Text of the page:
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Month in review

Reviews
Around the World by Matt Phelan
A Boy & a Girl by Jamie S. Rich
Clementine and the Spring Trip by Sara Pennypacker
Cold Comfort Farm by Stella Gibbons
Down Under Donovan by Edgar Wallace
The Dumbest Idea Ever! by Jimmy Gownley
Expiration Date by Duane Swierczynski
Explorer 2: The Lost Islands edited by Kazu Kibuishi
Farmyard Beat by Lindsey Craig
The Fifth Elephant by Terry Pratchett
The Flying Beaver Brothers and the Mud-Slinging Moles by Maxwell Eaton III
Harry Kitten and Tucker Mouse by George Selden
Hildafolk by Luke Pearson
How to Make Friends with Demons by Graham Joyce
I Was the Cat by Paul Tobin
The Islands at the End of the World by Austin Aslan
Leo Geo and the Cosmic Crisis by Jon Chad
Lunch Lady and the Picture Day Peril by Jarrett J. Krosoczka
Lunch Lady and the Video Game Villain by Jarrett J. Krosoczka
The Martian by Andy Weir
Marx by Corrine Maier
Rust: Death of the Rocket Boy by Royden Lepp
The Sea, the Storm, and the Mangrove Tangle by Lynne Cherry
The Sixth Gun, Volume 1 by Cullen Bunn
Sock Monkey Goes To Hollywood: A Star Is Bathed by Cece Bell
The Stratford Zoo Midnight Revue Presents Macbeth by Ian Lendler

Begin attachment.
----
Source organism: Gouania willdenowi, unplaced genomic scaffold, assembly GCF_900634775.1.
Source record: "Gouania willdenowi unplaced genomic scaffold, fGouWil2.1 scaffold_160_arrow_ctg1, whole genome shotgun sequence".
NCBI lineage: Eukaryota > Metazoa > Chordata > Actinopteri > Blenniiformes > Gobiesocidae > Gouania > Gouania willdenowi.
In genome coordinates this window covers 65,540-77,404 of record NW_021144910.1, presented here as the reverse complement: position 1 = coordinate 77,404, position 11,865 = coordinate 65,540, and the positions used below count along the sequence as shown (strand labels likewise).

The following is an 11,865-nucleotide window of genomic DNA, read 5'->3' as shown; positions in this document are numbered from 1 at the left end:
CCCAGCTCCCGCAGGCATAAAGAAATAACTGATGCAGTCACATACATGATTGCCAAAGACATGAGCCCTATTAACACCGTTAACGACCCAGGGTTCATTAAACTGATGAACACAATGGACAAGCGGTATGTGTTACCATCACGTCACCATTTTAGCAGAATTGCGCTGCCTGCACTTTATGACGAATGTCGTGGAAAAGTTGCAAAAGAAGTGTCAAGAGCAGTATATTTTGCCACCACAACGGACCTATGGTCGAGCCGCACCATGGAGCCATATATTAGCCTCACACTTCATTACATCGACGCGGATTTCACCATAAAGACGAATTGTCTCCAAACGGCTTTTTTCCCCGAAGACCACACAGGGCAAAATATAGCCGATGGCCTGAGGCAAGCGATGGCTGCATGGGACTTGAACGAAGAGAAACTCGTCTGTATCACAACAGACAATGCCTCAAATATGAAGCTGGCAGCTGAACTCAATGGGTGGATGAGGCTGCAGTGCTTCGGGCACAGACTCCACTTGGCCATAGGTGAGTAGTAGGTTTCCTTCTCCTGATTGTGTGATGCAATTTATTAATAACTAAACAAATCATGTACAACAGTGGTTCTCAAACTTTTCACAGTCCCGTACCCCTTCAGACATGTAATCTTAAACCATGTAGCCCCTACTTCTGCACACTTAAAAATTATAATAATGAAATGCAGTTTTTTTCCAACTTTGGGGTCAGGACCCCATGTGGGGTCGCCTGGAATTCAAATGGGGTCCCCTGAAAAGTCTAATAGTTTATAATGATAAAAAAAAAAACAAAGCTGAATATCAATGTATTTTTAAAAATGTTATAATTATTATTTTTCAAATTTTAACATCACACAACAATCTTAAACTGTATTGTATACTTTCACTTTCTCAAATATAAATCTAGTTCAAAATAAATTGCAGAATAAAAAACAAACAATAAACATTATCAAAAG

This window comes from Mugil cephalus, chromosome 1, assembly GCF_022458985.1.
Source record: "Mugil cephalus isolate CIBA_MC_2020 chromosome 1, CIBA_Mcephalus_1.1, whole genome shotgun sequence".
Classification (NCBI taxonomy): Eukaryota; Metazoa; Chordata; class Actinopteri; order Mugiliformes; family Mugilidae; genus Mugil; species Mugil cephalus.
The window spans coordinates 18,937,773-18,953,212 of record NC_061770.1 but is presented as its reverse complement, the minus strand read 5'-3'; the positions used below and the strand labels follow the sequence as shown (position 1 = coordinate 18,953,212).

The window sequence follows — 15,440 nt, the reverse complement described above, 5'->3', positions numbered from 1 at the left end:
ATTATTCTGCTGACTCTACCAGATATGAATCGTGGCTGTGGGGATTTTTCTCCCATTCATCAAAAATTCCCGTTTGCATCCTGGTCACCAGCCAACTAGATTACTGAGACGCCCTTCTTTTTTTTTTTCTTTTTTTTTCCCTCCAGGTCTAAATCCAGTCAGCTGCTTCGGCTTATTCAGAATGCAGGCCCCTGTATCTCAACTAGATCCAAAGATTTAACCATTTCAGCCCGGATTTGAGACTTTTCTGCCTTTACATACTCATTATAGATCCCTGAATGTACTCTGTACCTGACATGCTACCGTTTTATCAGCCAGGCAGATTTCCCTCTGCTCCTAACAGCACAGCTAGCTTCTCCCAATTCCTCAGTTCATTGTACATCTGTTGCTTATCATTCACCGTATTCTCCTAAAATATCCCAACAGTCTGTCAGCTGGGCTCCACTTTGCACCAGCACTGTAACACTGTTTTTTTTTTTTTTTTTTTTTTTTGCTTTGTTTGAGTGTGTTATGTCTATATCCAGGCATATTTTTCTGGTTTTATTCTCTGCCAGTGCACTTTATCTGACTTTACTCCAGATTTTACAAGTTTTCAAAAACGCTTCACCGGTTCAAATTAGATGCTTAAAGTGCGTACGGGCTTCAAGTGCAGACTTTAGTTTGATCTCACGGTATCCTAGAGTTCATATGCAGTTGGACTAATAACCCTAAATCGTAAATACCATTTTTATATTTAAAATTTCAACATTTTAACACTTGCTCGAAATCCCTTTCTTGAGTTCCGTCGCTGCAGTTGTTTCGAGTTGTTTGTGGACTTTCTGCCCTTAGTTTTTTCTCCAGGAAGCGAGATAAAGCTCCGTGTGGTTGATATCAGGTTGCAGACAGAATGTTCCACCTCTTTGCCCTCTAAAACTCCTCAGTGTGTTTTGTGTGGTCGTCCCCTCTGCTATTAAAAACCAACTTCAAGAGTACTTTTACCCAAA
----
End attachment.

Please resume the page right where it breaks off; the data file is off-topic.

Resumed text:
The Summer of Love by Debbie Drechsler
The 13-Story Treehouse by Andy Griffiths and Terry Denton
The 26-Story Treehouse by Andy Griffiths and Terry Denton
Tune: Still Life by Derek Kirk Kim
Z Is for Moose by Kelly Bingham

Miscellaneous
The Gallifreyan Roundabout or Circular thinking and navigation
Genuine antiquitee, yes sir-ee

Previous month

Rating System

5 stars: Completely enjoyable or compelling
4 stars: Good but flawed
3 stars: Average
2 stars: OK
1 star: Did not finish

Reading Challenges

My Kind of Mystery Reading Challenge 2017 February - January 2017-8



The Dumbest Idea Ever!: 08/12/15

The Dumbest Idea Ever! by Jimmy Gownley

The Dumbest Idea Ever! by Jimmy Gownley is a graphic novel style memoir about how the author first discovered comic books and graphic novels, and eventually, how he decided to write them himself.

Jimmmy was having trouble getting excited about school after chicken pox keeps him home during the championship game. With sports out of question and lots of homework to catch up on, he sort of fell apart. Although depression is never mentioned, it seems like something more than just teenage angst or ennui.

Eventually, his out are comic books. Convincing his teachers that they have value is another thing. Comic books and graphic novels (aka "extra thick comic books) are childish and without any literary or educational merit.

Two panels from the comic

Considering I've heard the same sentiments about graphic novels and comic books from educators and parents, I found Jimmy's ongoing campaign to let them be allowed in school fascinating. I'm not saying they should replace all other reading, but I see no problem in including them in school work!

Five stars

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